The possible cause and pathophysiology are currently unknown, although it seems more likely a transient hypoperfusion of the optic nerve circulation rather than embolic lesions.12 Nevertheless, the development of ischemic optic neuropathy seems to be linked to perioperative hypotension and blood loss during the procedure, anemia, significant intraoperative dehydration, surgical trauma, shock, and lengthy time of surgical procedure.2 Risk factors cause axonal edema that is supposed to be the trigger of a compartment syndrome in a structurally crowded optic disc with the result of producing axonal degeneration and loss of retinal ganglion cells by means of apoptosis.9 However, although anemia and hypotension have been reported in most cases of postoperative visual loss, fortunately, patients do not display ocular damage so often, shifting the interest of the research onto other presumed risk factors.2,9,10 It is likely that head-down or prone position (that itself significantly increases intraocular pressure12) rather than jugular vein ligation as presumed by some authors is another risk factor leading to an increased orbital pressure that reduces arterial perfusion pressure. This may justify why this complication frequently follows neck dissection (even when jugular veins are spared)2 and spinal surgery.2,13 Alternatively, it has been shown that patient-specific susceptibility such as optic disc morphology and a faulty autoregulation of the optic nerve circulation and defective autonomic variations in blood supply play a key role in the development of this disease,2,9–11 confirming the vulnerability of the optic nerve blood supply to hemodynamic alterations.10
Management of ischemic optic neuropathy is predicated on early detection, with early ophthalmic assessment and referral. To prevent ischemic optic neuropathy, some important preventive measures should be taken, including intraoperative head-up position, adequate hemoglobin concentration, and maintenance of a low intraocular pressure. The administration of acetazolamide and retinal diuretics such as mannitol and furosemide in combination with systemic corticosteroids and antiplatelet agents is aimed at reducing optic nerve edema,2 and it seems to be effective, especially in the acute phase.2 Recommendations should be to remove and restore both predisposing and precipitating factors to reduce the risk of anterior ischemic optic neuropathy and, when already present, to avoid its development in the contralateral eye and further episodes in the same eye.
Ischemic optic neuropathy is a rare but potentially devastating complication of liposuction. Because the number of procedures of liposuction has increased dramatically, physicians should be aware that anemia, hypotension, long duration of surgery, and significant intraoperative hydration may all be risk factors for this condition. Surgeons should inform all patients undergoing liposuction about the risk of this possible though rare condition. During the procedure, every effort should be made to maintain stable hemoglobin and mean arterial pressure and to avoid overhydration. Inquiring about transient visual obscuration and screening for papilledema before proceeding with liposuction on such patients should be considered preoperatively by physicians.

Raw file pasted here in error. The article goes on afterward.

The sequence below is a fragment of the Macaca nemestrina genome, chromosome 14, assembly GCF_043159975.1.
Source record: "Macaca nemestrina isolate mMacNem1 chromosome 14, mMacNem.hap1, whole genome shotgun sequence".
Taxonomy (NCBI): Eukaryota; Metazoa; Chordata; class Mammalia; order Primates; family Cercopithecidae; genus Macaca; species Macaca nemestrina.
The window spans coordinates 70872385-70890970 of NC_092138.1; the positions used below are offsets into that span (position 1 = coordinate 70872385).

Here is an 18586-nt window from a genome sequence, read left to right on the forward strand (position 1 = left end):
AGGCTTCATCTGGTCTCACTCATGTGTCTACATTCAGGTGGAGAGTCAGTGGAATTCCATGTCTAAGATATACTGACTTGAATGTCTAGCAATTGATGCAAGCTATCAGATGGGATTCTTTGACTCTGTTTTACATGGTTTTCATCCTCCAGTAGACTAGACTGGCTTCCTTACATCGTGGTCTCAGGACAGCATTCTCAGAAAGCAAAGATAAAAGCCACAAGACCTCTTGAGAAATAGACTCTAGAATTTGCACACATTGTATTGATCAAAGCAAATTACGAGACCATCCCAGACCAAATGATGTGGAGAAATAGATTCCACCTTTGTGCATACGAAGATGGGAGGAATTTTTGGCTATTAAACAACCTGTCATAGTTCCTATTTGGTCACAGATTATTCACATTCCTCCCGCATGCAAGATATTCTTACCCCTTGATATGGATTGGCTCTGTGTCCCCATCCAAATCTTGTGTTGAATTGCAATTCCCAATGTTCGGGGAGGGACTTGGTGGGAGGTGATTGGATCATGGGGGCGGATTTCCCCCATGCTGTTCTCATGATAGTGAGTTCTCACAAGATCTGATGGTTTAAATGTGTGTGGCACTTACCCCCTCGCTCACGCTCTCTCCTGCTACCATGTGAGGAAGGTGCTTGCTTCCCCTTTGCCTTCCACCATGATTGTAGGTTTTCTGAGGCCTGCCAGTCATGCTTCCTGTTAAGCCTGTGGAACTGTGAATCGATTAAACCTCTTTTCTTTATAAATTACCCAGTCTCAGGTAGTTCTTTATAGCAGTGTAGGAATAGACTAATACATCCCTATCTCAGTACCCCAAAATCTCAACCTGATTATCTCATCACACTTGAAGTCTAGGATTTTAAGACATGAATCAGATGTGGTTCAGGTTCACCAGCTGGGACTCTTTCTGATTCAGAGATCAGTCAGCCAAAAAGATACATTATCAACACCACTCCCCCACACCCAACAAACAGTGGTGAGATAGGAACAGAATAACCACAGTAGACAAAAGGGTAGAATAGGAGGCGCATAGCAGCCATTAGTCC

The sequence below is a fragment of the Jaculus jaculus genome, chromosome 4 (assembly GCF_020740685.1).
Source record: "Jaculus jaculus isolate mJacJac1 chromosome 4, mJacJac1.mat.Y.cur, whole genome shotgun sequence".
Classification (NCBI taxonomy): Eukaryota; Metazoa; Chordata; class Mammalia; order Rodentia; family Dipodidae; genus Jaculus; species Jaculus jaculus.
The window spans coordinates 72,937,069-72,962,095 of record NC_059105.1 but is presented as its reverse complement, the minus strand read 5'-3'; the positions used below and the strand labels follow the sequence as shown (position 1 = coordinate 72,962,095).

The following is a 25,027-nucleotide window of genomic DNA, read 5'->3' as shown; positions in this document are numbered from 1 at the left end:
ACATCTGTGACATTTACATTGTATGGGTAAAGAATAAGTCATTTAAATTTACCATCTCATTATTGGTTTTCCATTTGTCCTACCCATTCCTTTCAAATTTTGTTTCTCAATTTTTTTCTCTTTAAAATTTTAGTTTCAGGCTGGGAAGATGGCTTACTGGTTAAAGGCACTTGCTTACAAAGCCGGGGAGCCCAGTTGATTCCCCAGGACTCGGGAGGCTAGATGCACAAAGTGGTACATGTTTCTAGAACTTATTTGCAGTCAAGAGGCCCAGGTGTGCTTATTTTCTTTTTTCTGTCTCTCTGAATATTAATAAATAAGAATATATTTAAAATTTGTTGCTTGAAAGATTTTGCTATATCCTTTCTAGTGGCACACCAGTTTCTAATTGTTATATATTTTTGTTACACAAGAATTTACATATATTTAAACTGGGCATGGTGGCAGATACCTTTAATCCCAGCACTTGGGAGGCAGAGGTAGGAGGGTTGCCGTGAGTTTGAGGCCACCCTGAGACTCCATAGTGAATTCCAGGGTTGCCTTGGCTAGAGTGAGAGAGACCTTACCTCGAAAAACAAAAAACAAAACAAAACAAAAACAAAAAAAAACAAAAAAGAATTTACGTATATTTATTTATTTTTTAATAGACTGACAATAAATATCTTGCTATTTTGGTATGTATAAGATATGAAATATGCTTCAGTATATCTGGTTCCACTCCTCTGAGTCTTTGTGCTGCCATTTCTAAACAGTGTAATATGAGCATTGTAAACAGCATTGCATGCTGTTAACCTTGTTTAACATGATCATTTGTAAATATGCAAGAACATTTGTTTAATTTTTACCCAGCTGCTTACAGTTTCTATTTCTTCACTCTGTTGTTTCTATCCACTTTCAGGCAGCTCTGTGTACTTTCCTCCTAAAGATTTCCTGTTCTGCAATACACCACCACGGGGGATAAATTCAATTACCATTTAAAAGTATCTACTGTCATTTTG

Tommaso Agostini, M.D.
Stefano Lazzeri, M.D.
Michele Figus, M.D.
Marco Nardi, M.D.
Marcello Pantaloni, M.D.
Davide Lazzeri, M.D.
There are no financial conflicts or interests to report in association with the content of this communication.
1. Iverson RE, Pao VS. MOC-PS(SM) CME article: Liposuction. Plast Reconstr Surg
2. Agostini T, Lazzeri D, Agostini V, Mani R, Shokrollahi K. Ischemic optic neuropathy and implication for plastic surgeons: Report of a new case and review of the literature. Ann Plast Surg.
3. Rath EZ, Falick Y, Rumelt S. Posterior ischemic optic neuropathy following breast augmentation and abdominal liposuction. Can J Ophthalmol
4. Moura FC, Cunha LP, Monteiro ML. Bilateral visual loss after liposuction: Case report and review of the literature. Clinics (Sao Paulo)
5. Ribeiro Monteiro ML, Moura FC, Cunha LP. Bilateral visual loss complicating liposuction in a patient with idiopathic intracranial hypertension. J Neuroophthalmol
6. Sigbatullah M, Kupersmith MJ, Zerykier A, Volpe S. Ischemic optic neuropathy after liposuction: Case report and review. J Neuroophthalmol
7. Foroozan R, Varon J. Bilateral anterior ischemic optic neuropathy after liposuction. J Neuroophthalmol
. 2004;24: 211–213.
8. Minagar A, Schatz NJ, Glaser JS. Liposuction and ischemic optic neuropathy: Case report and review of literature. J Neurol Sci
9. Hayreh SS. Ischemic optic neuropathy. Prog Retin Eye Res
10. Murthy TVSP, Bathia P, Prabhakar T, Gogna RL. Postoperative visual loss. J Anaesth Clin Pharmacol
11. Newman NJ. Perioperative visual loss after nonocular surgeries. Am J Ophthalmol
12. Hunt K, Bajekal R, Calder I, Meacher R, Eliahoo J, Acheson JF. Changes in intraocular pressure in anaesthetized prone patients. J Neurosurg Anesthesiol
13. Buono LM, Foroozan R. Perioperative posterior ischemic optic neuropathy: Review of the literature. Surv Ophthalmol
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